The Lowland by Jhumpa Lahiri

The Lowland was the SBC selection for May 2017. Visit the SBC Page (linked above) for more books we’re reading/have read.


This novel took me forever to read. I started with the audiobook on May 5, but couldn’t get into it. Then I got the paper book thinking that maybe that would grab me better, but still I labored. The writing is beautiful, spare, poignant in its simplicity, but before I was fifty pages in, I decided to quit reading. I set the book on the kitchen table, and “Pulitzer Prize” glared up at me from the cover, so I made myself open the book again and keep going.

Despite the writing, despite the characters so realistically flawed, despite the kind of pacing that I usually love, which allows me to luxuriate in the language, the book remained a slog for me until the last page. Maybe the plot is just too much like real life: slow and accidental, full of poor choices and in the end meaningless, or at least pointless.

The “Pulitzer Prize” written on the cover on its own wouldn’t have carried me through the novel. Four sentences (or two sentences and two fragments) a little more than a hundred pages in gave me the boost necessary to keep me reading:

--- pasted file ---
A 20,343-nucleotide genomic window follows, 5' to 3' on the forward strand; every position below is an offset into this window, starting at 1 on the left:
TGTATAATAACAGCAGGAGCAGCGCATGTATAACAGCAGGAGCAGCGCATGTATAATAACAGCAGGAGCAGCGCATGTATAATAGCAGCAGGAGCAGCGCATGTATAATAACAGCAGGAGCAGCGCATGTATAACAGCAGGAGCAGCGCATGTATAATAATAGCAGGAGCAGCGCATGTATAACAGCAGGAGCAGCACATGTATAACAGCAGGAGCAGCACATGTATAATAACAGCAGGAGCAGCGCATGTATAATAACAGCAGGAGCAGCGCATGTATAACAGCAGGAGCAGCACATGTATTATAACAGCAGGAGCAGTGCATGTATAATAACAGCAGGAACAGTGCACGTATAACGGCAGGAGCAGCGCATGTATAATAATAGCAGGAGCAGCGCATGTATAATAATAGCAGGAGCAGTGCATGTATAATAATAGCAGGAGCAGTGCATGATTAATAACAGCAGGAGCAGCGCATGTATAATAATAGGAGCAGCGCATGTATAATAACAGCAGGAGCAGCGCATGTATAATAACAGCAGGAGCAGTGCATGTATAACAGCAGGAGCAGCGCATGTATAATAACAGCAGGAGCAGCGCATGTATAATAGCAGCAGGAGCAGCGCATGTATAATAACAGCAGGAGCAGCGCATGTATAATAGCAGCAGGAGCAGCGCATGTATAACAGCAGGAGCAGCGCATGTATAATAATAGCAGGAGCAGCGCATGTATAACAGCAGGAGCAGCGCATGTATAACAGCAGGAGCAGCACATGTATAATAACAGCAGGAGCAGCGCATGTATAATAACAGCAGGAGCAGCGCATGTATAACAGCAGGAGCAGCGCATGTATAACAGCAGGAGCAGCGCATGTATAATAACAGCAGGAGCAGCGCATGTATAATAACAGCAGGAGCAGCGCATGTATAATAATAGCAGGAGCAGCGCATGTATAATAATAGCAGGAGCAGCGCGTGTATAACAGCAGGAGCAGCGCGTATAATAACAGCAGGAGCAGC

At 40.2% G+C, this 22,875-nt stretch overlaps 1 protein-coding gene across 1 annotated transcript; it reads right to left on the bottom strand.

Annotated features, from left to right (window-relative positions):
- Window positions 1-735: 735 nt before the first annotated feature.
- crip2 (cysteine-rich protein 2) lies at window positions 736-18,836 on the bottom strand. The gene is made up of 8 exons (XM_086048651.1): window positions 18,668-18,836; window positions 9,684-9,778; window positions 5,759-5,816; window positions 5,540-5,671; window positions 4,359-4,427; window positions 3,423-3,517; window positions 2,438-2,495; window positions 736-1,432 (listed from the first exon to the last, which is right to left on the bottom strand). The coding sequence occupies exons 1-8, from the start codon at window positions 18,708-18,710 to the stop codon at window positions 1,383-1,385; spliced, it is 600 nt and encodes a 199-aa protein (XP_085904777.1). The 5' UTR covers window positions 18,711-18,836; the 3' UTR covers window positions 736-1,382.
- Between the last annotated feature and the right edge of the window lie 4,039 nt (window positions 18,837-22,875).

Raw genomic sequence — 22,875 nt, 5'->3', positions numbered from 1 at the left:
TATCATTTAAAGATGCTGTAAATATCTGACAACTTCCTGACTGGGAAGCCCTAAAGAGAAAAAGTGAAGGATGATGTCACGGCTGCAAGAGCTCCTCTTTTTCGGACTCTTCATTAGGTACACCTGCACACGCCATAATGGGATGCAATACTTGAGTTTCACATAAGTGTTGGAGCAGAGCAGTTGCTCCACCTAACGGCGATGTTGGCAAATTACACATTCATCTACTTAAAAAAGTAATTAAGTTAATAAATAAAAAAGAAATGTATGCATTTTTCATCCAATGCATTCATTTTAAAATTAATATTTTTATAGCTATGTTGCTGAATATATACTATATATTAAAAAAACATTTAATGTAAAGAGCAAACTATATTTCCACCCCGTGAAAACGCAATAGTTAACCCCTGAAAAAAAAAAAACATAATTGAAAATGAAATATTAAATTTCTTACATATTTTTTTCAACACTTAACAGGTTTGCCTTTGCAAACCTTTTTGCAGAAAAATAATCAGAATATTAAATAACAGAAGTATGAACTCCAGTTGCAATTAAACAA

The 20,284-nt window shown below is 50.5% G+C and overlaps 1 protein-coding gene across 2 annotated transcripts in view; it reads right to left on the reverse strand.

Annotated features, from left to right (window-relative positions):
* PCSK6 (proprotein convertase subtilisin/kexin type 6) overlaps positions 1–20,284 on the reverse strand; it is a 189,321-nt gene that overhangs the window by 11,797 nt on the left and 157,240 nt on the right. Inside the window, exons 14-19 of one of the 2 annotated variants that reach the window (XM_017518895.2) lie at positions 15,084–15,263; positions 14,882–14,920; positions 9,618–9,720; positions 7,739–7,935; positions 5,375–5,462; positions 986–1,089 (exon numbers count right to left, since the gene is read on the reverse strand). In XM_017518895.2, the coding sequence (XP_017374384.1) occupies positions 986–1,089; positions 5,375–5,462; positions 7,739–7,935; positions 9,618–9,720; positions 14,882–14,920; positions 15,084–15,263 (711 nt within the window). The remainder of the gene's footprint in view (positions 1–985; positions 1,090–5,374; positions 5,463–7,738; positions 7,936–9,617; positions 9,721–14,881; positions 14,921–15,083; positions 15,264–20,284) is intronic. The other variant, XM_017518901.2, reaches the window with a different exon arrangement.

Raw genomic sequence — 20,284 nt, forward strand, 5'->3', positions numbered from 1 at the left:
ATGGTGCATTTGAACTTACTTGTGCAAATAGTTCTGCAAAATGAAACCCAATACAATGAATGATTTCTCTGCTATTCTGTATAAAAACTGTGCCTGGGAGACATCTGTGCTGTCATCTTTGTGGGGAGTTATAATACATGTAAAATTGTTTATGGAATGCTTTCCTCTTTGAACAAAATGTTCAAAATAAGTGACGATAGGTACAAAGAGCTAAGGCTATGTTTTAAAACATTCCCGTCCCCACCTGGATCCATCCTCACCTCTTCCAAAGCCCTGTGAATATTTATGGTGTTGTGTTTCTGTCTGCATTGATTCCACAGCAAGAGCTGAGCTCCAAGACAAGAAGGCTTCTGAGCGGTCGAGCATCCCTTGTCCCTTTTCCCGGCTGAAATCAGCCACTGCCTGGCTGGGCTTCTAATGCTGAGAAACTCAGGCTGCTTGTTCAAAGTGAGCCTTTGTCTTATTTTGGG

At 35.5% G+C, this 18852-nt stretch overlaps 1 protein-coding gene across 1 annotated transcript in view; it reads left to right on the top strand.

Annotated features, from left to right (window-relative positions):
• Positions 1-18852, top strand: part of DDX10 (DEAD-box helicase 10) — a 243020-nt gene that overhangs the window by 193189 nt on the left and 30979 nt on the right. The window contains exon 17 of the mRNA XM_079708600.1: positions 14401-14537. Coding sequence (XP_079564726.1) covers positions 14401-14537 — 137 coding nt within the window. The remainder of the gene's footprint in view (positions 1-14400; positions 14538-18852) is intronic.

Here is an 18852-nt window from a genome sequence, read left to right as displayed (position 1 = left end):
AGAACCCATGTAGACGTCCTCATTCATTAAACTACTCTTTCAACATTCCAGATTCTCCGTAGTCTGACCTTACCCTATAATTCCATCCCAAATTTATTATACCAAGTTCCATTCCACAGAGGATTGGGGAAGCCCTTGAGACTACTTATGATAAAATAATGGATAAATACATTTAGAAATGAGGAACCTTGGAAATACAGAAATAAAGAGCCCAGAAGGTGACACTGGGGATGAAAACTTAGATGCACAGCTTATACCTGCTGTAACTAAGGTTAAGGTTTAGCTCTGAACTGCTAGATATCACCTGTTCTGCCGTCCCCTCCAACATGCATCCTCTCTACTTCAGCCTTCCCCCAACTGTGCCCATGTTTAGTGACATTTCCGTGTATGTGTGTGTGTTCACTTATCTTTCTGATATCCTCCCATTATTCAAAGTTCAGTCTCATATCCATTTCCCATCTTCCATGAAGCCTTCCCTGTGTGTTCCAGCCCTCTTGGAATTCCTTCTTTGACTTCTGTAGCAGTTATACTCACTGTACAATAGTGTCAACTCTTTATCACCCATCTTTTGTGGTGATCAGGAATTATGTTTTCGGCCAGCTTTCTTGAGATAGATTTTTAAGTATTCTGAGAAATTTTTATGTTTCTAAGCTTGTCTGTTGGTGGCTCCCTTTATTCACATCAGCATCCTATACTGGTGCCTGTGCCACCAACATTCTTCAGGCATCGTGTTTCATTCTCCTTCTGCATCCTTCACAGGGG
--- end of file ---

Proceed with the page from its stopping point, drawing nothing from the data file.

“Though he looked like any other Bengali he felt an allegiance with the foreigners now. He shared with them a knowledge of elsewhere. Another life to go back to. The ability to leave.” (113)

Although my life experiences are dramatically different from Subhash’s, I could relate to the experience of being in a place where so many others feel at home, surrounded by people for whom the possibility of living anywhere else simply doesn’t exist. For me, the possibility of leaving the place where I am is not only a possibility; it seems almost an inevitability. But since I’m not at home where I am anyway and never have been, this brings me comfort. It’s the prospect of staying in one place that’s unsettling to me.

I know this isn’t quite what Subhash is feeling in this moment. He’s not a perpetual stranger but rather has returned home a stranger because circumstances have cut him loose from the bonds that held him to that place, to those people. Even though the situation was different, those sentences spoke to me nevertheless and kept me reading.

However, the promise of those sentences was never realized for me. I don’t regret reading the whole novel, but I probably could have stopped at any point and been no worse off.

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